Rock Hill in York County, South Carolina — The American South (South Atlantic)
Rock Hill Cotton Factory
This textile mill, built in 1881, was the first in Rock Hill and the first in S.C. to use steam power. A.E. Hutchison, J.M. Ivy, W.L. Roddey, and A.H. White founded the Rock Hill Cotton Factory to boost the city's status as a cotton market and to spur further industrial and economic growth. This two-story mill was designed and built by A.D. Holler and modeled after the Camperdown Mill in Greenville.
This was the first of seven textile mills built here from 1881 to 1907. Rock Hill soon became the model of a "New South" city, its population grew from 800 to more than 6,000, and White Street became its "Textile Corridor" and industrial center. This mill, sold and renamed several times before it closed in 1967, was listed in the National Register of Historic Places in 1992 and renovated into offices in 2007.
Erected 2007 by The Culture and Heritage Museums of York County and the City of Rock Hill. (Marker Number 46-38.)
Location. 34° 55.681′ N, 81° 1.628′ W. Marker is in Rock Hill, South Carolina, in York County. Marker is at the intersection of W. White Street and Chatham Avenue, on the right when traveling north on W. White Street. Click for map
Other nearby markers. At least 10 other markers are within walking distance of this marker. Rock Hill Depots / Rock Hill Street Railway (within shouting distance of this marker); Rock Hill (about 400 feet away, measured in a direct line); Rock Hill Buggy Company / Anderson Motor Company (about 800 feet away); McCrory's Civil Rights Sit-ins / "Friendship Nine" (approx. 0.2 miles away); Village of Rock Hill / City of Rock Hill (approx. 0.2 miles away); Andrew Jackson Hotel / Vernon Grant (approx. 0.2 miles away); Episcopal Church of Our Saviour (approx. 0.2 miles away); First Associate Reformed Presbyterian Church / Dr. Arthur Small Rogers (approx. 0.2 miles away); U.S. Post Office and Courthouse / Citizen's Building (approx. 0.2 miles away); Black Plantation / Hampton Campaign (approx. ¼ mile away). Click for a list of all markers in Rock Hill.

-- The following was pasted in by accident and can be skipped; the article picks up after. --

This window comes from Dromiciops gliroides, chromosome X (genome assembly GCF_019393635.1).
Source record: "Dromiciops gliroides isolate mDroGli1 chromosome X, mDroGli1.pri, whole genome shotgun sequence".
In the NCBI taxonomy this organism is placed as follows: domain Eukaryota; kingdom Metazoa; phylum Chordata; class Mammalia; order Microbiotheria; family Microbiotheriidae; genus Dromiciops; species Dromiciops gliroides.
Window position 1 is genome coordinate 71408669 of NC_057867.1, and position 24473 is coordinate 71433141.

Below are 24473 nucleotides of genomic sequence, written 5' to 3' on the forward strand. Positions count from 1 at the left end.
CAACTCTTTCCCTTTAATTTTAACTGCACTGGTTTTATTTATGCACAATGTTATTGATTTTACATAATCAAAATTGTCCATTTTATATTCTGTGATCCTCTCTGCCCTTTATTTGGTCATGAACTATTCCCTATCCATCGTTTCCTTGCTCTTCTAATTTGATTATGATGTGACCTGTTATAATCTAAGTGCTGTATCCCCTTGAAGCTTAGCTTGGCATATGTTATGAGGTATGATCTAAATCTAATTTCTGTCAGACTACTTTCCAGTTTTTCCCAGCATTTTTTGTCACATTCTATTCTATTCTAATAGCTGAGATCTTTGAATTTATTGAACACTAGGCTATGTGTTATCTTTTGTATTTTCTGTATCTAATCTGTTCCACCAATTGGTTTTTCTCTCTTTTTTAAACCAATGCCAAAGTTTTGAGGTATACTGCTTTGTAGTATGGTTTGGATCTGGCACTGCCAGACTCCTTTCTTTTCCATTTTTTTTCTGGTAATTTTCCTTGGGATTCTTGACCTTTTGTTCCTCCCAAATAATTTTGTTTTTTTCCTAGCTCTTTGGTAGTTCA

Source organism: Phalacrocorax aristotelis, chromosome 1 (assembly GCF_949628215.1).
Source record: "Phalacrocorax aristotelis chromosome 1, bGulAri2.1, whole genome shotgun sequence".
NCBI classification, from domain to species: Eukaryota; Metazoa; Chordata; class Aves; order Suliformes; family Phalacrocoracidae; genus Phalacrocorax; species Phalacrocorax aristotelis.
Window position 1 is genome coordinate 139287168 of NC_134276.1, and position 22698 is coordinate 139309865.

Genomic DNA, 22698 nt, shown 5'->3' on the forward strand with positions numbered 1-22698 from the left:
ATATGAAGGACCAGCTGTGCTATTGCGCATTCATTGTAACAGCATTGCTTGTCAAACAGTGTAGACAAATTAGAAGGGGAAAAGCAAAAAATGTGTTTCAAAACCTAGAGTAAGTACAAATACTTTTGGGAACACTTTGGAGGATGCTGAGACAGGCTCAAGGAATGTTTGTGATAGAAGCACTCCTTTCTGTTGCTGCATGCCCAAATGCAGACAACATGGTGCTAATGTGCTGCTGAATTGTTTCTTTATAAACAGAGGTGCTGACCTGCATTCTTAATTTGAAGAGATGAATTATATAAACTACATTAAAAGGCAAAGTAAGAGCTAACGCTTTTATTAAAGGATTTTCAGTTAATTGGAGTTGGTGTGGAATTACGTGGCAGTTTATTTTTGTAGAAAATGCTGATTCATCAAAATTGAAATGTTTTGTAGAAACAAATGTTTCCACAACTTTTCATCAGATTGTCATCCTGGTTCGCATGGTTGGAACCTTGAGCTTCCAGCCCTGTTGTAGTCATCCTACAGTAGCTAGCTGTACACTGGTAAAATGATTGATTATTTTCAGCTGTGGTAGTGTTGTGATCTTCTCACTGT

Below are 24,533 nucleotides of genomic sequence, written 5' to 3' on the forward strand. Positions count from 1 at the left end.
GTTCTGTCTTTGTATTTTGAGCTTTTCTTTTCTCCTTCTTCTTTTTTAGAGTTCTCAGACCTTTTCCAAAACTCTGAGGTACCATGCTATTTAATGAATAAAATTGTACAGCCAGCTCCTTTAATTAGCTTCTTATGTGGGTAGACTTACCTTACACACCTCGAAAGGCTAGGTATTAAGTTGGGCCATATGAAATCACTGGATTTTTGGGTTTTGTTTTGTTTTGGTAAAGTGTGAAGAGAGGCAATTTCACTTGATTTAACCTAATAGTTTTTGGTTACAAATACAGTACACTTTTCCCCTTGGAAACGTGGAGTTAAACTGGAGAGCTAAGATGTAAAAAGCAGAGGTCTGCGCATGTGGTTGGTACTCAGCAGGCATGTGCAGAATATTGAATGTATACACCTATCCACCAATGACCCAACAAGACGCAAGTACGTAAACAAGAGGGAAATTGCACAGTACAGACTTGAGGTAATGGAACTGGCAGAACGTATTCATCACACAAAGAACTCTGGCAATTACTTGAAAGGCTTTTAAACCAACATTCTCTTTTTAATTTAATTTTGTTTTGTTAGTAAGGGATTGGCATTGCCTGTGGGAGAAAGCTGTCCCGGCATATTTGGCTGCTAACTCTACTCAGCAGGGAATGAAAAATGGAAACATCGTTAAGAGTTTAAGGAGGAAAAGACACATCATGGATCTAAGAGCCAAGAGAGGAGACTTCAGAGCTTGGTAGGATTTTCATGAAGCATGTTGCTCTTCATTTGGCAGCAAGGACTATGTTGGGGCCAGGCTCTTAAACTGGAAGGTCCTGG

Also see . . .
1. History of The Cotton Factory. The beautiful building that houses New South Interiors had its beginnings in 1881 as the first steam-powered textile mill in South Carolina. (Submitted on March 10, 2009.)
2. Rock Hill Cotton Factory. The Rock Hill Cotton Factory, built in 1881, is significant for its leading role in the development (Submitted on January 26, 2010, by Brian Scott of Anderson, South Carolina.)
3. Camperdown Mill. Marker located in Greenville, SC, dedicated to the former Camperdown Mill, mentioned on this marker, located near Reedy River Falls. (Submitted on January 29, 2010, by Brian Scott of Anderson, South Carolina.)